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RSU withdrawal; Both sides heard
DIXFIELD- The question of whether or not the town wants to move forward to withdraw from RSU 10 will be on the November ballot, but resident Jon Holmes noted, “It makes no sense to do it unless our neighboring towns, the ones that made up SAD 21 with us, are on board. I feel strongly after talking to them that they will want to go ahead with it. But, they want to see how things go with us, first.”
At Monday night’s informational hearing townspeople heard the argument from Holmes as to why the town should pay upwards of $50,000 for a study and negotiations to begin for Dixfield to secede from the RSU.
Outlining his concern for the students, local taxes, local control and sports, in that order, Holmes expressed to citizens that he believes, “kids in small school have always done better. I would hate to see us lose our identity.”
RSU 10 Superintendent, Dr. Tom Ward presented the citizens with information of why the region became an RSU four years ago, outlining cost first and foremost.
“If we wanted to preserve what we have for our children, we really needed to begin saving money. We had to evaluate where we were and what was coming in the future. I still believe we did the right thing to regionalize.”
Superintendent Ward noted that over the past four years, this year was the first year the school system had to ask for an increase in their budget. “For the last three years were able to save roughly $2.6 million and kept an overall flat budget and this year we had to ask for three percent. Let me ask you if you have any idea what the increase would have been if you were on your own?”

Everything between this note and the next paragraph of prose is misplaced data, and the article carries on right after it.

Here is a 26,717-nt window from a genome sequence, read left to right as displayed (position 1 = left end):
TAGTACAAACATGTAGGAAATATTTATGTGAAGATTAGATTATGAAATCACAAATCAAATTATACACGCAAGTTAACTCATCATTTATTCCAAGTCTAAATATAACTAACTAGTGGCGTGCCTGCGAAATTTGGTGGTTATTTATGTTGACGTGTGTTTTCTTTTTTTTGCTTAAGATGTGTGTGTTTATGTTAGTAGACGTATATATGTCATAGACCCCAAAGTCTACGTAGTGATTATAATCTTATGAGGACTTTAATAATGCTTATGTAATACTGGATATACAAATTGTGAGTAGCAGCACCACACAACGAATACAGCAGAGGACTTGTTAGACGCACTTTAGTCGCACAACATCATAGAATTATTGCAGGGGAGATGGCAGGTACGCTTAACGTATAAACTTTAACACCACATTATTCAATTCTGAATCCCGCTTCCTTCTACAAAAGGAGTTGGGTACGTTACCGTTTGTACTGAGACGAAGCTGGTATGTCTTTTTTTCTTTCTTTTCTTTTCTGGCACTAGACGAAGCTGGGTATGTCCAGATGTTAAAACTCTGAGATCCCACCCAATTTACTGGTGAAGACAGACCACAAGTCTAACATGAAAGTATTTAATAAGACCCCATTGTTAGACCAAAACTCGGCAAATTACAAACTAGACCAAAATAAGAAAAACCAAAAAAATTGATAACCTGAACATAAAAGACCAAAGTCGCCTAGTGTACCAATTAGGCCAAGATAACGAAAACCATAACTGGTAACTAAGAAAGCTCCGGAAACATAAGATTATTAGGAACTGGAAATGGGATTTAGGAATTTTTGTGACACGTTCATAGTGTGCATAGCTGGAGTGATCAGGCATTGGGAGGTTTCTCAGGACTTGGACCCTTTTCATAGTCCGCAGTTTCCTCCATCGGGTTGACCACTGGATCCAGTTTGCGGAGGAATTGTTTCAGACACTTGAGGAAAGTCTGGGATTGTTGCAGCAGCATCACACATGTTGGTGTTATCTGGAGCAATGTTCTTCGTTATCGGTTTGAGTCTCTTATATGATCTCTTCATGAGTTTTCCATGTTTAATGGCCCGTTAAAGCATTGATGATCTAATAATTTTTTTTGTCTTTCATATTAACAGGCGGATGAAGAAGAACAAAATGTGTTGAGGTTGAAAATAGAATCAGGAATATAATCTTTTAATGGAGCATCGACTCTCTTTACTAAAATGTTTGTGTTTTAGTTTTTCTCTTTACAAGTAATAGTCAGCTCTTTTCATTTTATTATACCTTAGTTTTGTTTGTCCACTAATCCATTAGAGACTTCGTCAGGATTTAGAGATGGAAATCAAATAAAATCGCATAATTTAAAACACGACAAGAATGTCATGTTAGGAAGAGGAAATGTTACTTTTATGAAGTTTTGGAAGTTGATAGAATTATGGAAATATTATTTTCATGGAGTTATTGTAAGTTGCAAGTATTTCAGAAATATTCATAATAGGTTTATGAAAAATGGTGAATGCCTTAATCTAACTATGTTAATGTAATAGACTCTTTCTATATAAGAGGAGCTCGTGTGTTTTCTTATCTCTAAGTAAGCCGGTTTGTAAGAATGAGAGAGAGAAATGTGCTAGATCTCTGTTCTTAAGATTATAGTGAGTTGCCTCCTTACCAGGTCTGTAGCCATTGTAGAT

Ward informed citizens that when their tax valuations rise, their school funding from the state decreases. He also noted that if you have special needs children in your area attending public schools, that it costs upwards of $120,000 per child to attend school each year.
“Are you going to be able to afford that kind of bill? It’s required by law that we allow those students to stay in school until they’re 21 years old.”
Barbara Chow, a 17-year-veteran to the school board, noted, “I was against regionalization when we first started talking about it. Our schools are vital to our community, they are the centers of who we are as a town. People move here for our schools. I don’t know the solution, but I know that I am doing my best to make the best of what we have and if we’re all working together on the same goal, wouldn’t that make more sense?”
Ward left the citizens with one question, “Would you be able to duplicate the services that students are offered now if you were to pull out of the RSU?”
Town selectmen are still working on how to word the question on the November ballot, but assure citizens they will have a vote on whether or not to move forward with the study to withdraw.